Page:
UTS has identified a family of peptides secreted by parasitic worms which have potent anti-inflammatory benefits.
Parasite worms have evolved in their human hosts for millions of years and during this time have developed exquisite mechanisms to modulate the human immune response to ensure their own long-term survival.
This immune modulation is primarily mediated by the molecules that are secreted by the parasites as they migrate through their host’s tissue. The efficacy of parasite-derived molecules has been fine-tuned over millennia of co-evolution with humans, suggesting that the pharmacological activity of these peptides has already been optimised over time by nature.
- Data from animal models of disease show that only a short course of peptide treatment is required to produce a protective effect (better than most current strategies which require long term treatments).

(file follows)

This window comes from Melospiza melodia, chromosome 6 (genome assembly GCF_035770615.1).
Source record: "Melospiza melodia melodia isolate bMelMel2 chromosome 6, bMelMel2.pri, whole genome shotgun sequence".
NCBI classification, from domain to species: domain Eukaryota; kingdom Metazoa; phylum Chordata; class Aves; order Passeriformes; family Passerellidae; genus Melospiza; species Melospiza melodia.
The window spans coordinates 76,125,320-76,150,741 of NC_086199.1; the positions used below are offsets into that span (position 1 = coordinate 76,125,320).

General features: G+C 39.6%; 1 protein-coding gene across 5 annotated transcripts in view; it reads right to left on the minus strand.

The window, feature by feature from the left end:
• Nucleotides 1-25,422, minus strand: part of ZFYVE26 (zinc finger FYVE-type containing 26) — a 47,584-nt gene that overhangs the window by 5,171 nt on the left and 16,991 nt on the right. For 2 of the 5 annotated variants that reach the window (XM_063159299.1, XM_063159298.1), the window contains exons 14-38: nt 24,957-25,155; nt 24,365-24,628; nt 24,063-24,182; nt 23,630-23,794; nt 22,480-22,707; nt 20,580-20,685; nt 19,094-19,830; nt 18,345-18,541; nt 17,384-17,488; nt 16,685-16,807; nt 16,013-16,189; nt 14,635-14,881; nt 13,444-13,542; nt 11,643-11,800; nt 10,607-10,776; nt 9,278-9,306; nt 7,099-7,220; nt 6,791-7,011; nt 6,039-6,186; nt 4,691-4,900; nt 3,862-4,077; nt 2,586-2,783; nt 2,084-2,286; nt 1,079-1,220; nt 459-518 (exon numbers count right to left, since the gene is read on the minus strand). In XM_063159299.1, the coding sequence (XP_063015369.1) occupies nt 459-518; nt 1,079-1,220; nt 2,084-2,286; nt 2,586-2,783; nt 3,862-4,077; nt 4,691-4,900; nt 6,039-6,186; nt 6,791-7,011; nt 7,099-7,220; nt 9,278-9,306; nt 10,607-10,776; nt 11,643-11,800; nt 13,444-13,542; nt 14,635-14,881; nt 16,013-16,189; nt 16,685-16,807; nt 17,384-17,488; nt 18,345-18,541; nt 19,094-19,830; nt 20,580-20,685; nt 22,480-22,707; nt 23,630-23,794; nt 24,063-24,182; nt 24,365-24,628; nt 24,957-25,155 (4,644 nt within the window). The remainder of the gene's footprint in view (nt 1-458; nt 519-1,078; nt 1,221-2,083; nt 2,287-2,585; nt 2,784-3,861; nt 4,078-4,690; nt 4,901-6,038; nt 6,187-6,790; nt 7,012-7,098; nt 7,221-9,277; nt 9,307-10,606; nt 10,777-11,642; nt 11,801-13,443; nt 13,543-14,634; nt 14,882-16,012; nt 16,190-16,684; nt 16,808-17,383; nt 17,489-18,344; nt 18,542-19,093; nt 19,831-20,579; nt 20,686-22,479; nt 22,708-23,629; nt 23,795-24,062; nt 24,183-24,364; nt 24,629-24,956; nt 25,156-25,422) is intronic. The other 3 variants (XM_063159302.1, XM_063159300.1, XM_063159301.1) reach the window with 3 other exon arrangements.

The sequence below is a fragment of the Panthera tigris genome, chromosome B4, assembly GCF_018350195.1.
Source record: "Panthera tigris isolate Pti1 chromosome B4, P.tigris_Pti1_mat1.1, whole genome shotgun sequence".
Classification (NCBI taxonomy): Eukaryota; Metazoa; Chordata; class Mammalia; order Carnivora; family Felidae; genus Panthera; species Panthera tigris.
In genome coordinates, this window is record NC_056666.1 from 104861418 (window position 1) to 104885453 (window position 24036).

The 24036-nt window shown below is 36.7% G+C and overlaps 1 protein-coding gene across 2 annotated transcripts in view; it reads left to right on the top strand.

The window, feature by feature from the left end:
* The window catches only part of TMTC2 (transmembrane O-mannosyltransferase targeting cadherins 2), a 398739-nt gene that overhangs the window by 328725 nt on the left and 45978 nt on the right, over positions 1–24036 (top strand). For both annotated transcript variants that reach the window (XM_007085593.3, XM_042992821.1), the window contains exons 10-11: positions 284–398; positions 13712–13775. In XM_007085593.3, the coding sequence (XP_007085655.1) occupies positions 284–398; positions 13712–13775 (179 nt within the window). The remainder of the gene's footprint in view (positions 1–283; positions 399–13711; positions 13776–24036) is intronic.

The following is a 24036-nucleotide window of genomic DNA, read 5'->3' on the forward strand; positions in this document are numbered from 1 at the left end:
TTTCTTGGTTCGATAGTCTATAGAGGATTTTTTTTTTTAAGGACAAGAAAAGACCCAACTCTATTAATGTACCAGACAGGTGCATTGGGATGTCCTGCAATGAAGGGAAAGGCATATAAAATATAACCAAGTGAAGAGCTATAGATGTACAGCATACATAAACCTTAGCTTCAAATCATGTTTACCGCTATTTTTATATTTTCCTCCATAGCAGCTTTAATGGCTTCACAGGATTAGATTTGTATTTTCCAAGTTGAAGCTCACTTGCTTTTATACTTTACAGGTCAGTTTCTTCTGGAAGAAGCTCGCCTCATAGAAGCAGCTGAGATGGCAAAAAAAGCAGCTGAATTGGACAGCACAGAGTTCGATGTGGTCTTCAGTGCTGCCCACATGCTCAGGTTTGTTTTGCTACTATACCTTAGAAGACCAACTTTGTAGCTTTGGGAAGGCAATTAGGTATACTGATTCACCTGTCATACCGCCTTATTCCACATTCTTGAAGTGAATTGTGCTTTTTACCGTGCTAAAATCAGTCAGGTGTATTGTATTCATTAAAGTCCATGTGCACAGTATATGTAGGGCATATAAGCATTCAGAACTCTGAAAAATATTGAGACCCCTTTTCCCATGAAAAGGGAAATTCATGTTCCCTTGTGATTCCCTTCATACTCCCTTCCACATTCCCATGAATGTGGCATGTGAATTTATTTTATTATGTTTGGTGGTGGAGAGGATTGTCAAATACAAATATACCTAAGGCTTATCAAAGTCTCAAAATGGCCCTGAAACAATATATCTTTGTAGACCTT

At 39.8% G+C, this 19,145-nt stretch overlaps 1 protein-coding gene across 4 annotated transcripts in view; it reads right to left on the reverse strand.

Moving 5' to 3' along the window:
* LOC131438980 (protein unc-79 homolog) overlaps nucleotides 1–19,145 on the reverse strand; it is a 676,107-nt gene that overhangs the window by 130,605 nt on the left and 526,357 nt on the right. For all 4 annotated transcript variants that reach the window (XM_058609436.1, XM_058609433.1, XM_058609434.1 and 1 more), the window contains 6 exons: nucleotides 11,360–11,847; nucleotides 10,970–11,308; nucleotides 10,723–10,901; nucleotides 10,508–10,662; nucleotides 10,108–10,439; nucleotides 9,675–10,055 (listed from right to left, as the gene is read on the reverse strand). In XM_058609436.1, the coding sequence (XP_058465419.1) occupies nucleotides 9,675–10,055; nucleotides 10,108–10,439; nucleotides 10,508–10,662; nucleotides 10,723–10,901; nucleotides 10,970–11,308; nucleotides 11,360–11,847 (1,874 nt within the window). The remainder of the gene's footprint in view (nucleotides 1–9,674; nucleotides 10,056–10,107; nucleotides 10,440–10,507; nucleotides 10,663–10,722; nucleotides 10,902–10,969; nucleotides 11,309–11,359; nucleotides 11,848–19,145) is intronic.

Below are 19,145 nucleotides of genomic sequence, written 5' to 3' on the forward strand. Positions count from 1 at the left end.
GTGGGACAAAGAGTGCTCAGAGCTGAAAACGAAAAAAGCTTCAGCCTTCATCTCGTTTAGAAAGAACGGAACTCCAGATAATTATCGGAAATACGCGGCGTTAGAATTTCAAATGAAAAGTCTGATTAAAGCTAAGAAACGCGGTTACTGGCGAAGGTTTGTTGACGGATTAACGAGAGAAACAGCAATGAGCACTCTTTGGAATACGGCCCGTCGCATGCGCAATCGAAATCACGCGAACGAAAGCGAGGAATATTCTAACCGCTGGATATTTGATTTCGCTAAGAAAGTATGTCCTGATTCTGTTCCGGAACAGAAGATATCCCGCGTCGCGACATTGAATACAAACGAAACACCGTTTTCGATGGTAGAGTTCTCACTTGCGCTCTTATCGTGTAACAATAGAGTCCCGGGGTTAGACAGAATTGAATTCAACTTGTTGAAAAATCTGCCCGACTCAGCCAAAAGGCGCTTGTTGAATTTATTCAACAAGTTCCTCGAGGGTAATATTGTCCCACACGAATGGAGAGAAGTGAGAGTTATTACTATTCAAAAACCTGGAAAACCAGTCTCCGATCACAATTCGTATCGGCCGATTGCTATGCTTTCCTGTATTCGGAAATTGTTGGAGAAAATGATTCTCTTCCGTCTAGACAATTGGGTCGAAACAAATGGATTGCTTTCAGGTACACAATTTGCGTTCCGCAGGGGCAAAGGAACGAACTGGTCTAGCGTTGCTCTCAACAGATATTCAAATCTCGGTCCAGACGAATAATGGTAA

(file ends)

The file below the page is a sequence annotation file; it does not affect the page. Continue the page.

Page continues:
- The parasite peptides are not cytotoxic; most current treatment regimes are associated with severe side effects.
- In vitro screening has suggested that the peptides are unlikely to induce any adverse events.
- Treatment of relapsing remitting MS, with the possibility of treatment for progressive secondary MS.
- Treatment of steroid resistant asthma.
- Possibly applicable for other disease conditions that are mediated by chronic inflammation.
Status and IP Position
A patent application for this technology has been filed and UTS is seeking a partner to license this technology or to work with the researchers to develop it further.